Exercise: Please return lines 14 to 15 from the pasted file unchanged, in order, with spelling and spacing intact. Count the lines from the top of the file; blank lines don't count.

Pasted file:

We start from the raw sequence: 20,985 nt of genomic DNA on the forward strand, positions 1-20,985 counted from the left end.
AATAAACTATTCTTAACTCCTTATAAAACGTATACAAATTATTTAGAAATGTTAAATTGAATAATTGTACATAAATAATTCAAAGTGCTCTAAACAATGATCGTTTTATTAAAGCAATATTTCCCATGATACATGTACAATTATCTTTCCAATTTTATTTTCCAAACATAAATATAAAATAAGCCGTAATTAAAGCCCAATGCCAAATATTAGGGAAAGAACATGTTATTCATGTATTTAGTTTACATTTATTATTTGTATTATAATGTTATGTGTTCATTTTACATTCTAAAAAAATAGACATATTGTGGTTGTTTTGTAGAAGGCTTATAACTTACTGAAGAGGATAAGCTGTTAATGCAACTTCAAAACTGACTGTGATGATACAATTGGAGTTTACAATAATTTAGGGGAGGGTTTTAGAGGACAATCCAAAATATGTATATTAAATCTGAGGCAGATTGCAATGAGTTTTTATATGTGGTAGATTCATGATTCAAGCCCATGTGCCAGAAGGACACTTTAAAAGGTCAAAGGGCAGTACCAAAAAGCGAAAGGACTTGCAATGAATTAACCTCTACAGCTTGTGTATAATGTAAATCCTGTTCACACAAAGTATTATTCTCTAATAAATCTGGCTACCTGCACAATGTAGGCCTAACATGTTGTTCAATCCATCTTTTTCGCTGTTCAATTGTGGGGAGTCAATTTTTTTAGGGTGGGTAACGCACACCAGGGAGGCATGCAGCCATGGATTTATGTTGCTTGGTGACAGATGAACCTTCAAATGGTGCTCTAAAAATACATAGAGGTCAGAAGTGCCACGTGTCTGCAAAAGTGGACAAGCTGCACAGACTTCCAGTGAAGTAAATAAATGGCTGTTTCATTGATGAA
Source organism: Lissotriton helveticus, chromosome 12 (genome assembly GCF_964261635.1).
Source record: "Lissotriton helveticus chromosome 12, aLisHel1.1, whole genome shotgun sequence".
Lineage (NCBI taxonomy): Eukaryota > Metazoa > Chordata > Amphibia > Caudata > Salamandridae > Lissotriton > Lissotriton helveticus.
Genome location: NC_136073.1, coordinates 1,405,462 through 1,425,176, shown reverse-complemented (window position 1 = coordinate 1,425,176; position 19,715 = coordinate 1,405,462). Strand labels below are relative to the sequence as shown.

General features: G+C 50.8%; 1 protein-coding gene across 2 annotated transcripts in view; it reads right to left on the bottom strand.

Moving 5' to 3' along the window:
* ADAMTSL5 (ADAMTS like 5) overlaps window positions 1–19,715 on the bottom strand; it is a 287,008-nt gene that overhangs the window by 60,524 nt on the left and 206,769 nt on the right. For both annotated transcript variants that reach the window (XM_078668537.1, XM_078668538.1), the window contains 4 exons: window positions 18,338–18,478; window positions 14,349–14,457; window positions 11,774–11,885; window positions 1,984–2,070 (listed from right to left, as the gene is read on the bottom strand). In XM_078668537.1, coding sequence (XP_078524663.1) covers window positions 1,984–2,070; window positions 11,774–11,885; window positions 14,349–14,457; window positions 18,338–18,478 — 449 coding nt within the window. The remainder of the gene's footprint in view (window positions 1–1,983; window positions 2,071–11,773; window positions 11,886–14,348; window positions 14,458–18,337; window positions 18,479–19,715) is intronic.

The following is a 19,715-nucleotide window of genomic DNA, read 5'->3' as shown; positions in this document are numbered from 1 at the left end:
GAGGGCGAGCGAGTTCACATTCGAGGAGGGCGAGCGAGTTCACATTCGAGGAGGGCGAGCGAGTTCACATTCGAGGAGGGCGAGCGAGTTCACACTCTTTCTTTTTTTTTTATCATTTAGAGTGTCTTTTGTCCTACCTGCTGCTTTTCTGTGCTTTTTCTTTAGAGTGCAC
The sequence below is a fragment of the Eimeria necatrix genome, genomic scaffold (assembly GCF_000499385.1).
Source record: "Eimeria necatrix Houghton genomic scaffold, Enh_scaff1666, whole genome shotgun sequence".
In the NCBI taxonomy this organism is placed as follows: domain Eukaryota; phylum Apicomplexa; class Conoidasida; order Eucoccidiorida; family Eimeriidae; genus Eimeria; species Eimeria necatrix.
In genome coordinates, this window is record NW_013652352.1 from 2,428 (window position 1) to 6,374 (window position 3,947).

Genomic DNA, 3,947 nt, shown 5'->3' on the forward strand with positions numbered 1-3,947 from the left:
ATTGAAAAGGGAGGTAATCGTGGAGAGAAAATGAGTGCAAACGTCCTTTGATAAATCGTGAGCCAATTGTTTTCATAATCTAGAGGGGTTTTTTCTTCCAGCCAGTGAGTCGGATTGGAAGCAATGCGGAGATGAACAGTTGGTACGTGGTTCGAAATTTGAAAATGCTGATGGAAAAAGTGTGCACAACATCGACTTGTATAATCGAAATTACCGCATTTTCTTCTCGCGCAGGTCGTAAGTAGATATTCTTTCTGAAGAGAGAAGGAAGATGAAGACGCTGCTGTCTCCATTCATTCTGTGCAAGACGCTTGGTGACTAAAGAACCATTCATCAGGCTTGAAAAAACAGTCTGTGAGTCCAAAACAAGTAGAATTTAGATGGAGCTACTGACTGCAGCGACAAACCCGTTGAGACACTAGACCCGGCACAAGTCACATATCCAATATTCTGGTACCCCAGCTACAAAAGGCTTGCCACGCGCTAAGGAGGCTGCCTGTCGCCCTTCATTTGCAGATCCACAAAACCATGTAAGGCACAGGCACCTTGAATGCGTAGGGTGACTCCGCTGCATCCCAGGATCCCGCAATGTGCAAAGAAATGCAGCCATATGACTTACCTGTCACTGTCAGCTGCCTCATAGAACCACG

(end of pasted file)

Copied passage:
In the NCBI taxonomy this organism is placed as follows: domain Eukaryota; phylum Apicomplexa; class Conoidasida; order Eucoccidiorida; family Eimeriidae; genus Eimeria; species Eimeria necatrix.
In genome coordinates, this window is record NW_013652352.1 from 2,428 (window position 1) to 6,374 (window position 3,947).